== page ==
Where Did Earth's Water Originate?

>
From Earth's Water To Cosmic Dawn: New Tools Unveiling Astronomical Mysteries

Two new and powerful research tools are helping astronomers gain key insights needed to transform our understanding of important processes across the breadth of astrophysics. The Atacama Large Millimeter/submillimeter Array (ALMA), and the newly-expanded Karl G. Jansky Very Large Array (VLA) offer scientists vastly improved and unprecedented capabilities for frontier research.

The cutting-edge research enabled by these powerful telescope systems extends from unlocking the mysteries of star- and planet-formation processes in the Milky Way and nearby galaxies, to probing the emergence of the first stars and galaxies at the Universe's "cosmic dawn," and along the way helping scientists figure out where Earth's water came from.

A trio of scientists outlined recent accomplishments of ALMA and the Jansky VLA, both of which are in the "early science" phase of their development, as construction progresses toward their completion. The astronomers spoke to the American Association for the Advancement of Science annual meeting in Vancouver, British Columbia.

One exciting area where the two facilities are expected to unlock longstanding mysteries is the study of how new stars and planets form, in our own Milky Way Galaxy and in its nearby neighbors.

"These new 'eyes' will allow us to study, at unprecedented scales, the motion of gas and dust in the disks surrounding young stars, and put our theories of planet formation to the test," said David Wilner of the Harvard-Smithsonian Center for Astrophysics (CfA). In addition, he added, the new telescopes will help show the first stages of planet formation - the growth of dust grains and pebbles in the disks - as well as show the gravitational interactions between the disks and new planets embedded within them.

"The power of ALMA and the expanded VLA also will allow us to study many more young stars and solar systems - probably thousands - than we could before. This will help us understand the processes that produce the huge diversity we already see in extrasolar planetary systems," Wilner said.

One set of early ALMA observations, of a disk around a young star nearly 170 light-years from Earth, promises to shed light on a much closer question - the origin of Earth's oceans. Scientists think much of our planet's water came from comets bombarding the young Earth, but aren't sure just how much.

The key clue has been the fact that our seawater contains a higher percentage of Deuterium, a heavy isotope of Hydrogen, than is found in the gas between stars in our Galaxy. That enrichment of Deuterium is thought to be caused by low-temperature chemical reactions in the cold outer regions of the disk surrounding the young sun - the region from which comets arise.

The new ALMA observations, however, show that, in a disk surrounding the young star TW Hydrae, Deuterium also is found in the warmer region closer to the star.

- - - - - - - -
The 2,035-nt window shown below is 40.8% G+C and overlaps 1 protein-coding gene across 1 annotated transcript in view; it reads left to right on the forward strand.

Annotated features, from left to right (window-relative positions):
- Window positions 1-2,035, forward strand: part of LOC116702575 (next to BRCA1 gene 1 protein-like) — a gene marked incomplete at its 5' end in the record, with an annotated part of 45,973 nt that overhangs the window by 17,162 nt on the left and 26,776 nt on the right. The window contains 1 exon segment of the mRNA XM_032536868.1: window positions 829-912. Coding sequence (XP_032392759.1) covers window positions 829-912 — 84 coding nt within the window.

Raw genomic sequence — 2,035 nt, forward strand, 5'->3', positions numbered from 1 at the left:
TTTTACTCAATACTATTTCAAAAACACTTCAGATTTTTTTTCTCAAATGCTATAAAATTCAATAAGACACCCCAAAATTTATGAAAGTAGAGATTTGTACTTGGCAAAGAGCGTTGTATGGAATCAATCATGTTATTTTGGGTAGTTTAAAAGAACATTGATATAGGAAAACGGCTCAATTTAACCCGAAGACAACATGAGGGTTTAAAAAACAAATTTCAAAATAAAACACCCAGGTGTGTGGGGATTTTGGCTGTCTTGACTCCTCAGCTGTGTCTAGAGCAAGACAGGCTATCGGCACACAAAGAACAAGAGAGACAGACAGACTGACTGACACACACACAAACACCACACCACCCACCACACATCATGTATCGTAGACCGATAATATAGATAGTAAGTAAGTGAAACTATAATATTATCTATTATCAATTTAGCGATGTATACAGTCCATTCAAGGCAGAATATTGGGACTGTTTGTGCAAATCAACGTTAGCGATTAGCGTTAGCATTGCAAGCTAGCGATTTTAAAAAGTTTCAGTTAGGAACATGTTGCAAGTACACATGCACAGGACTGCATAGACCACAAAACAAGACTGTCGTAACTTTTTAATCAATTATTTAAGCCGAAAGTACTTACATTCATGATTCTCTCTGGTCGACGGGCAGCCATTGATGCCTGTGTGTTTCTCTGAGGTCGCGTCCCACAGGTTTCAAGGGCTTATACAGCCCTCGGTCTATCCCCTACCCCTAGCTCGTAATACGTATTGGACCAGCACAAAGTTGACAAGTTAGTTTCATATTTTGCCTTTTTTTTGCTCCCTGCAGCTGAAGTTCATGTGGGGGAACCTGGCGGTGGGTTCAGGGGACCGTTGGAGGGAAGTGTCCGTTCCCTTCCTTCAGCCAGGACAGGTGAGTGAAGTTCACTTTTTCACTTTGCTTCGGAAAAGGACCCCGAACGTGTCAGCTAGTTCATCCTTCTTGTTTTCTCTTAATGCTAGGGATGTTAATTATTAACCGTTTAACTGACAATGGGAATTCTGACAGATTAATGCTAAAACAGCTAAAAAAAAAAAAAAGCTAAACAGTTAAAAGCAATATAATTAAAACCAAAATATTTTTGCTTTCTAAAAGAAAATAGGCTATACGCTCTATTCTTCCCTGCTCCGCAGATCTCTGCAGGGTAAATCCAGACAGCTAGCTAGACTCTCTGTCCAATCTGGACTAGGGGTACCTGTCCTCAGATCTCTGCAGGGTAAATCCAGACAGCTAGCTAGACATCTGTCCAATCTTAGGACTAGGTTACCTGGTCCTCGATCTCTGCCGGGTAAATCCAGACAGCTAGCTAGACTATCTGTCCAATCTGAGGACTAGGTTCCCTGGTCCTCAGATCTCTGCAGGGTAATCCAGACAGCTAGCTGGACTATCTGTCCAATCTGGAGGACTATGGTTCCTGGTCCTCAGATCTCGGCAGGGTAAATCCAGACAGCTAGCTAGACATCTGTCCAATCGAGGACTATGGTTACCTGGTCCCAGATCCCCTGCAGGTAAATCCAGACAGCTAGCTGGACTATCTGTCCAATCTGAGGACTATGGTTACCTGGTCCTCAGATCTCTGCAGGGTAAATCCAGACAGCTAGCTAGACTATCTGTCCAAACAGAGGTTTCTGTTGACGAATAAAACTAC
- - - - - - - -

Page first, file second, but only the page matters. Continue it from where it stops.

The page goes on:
"With further studies like this, we are on the path to more precisely measuring the percentage of Earth's ocean water that might have come from comets," Wilner said. Wilner worked with Karin Oberg and Chunhua Qi, also of CfA, and Michiel Hogerhejde of Leiden Observatory in the Netherlands, on this research.
end of excerpt.

____
In writing and reading about water our train of thought is always on its condition here. It's potability, cleanliness, availability and access. However, I do believe that in order to truly appreciate this life giving liquid on Earth we also need to understand where Earth's water came from. There are a couple of theories, but the most prominent among them is that the Earth's oceans were basically formed not only from a cooling Earth after the "big bang," but that water is plentiful in our universe surrounding the dusty rings of forming stars and is also plentiful in comets that collided with Earth thus forming our oceans. That it literally fell from the heavens.

How fascinating to be able to discover just how much a part we as humans are of the cosmos. Carl Sagan stated, "The cosmos is also within us, we're made of star stuff. We are a way for the cosmos to know itself." There is no mistaking our oneness with water. It is us and we are part of it. Therefore, to discover that our oceans were indeed born from that cosmos would be a true revelation for our future, if we use that information humanely and wisely.

We have just begun to explore and discover our beginnings and those of our universe. If anything, these answers will also hopefully bring about a revelation of the soul and a change in how we see and use this most mystical life fluid.

More information :
Evidence Of Liquid In Comets Reveals Possible Origin Of Life

Herschel Space Observatory Finds Oceans of Water in Planet-Forming Disk Around Nearby Star



There is no mistaking the awesome power we are part of.

Comments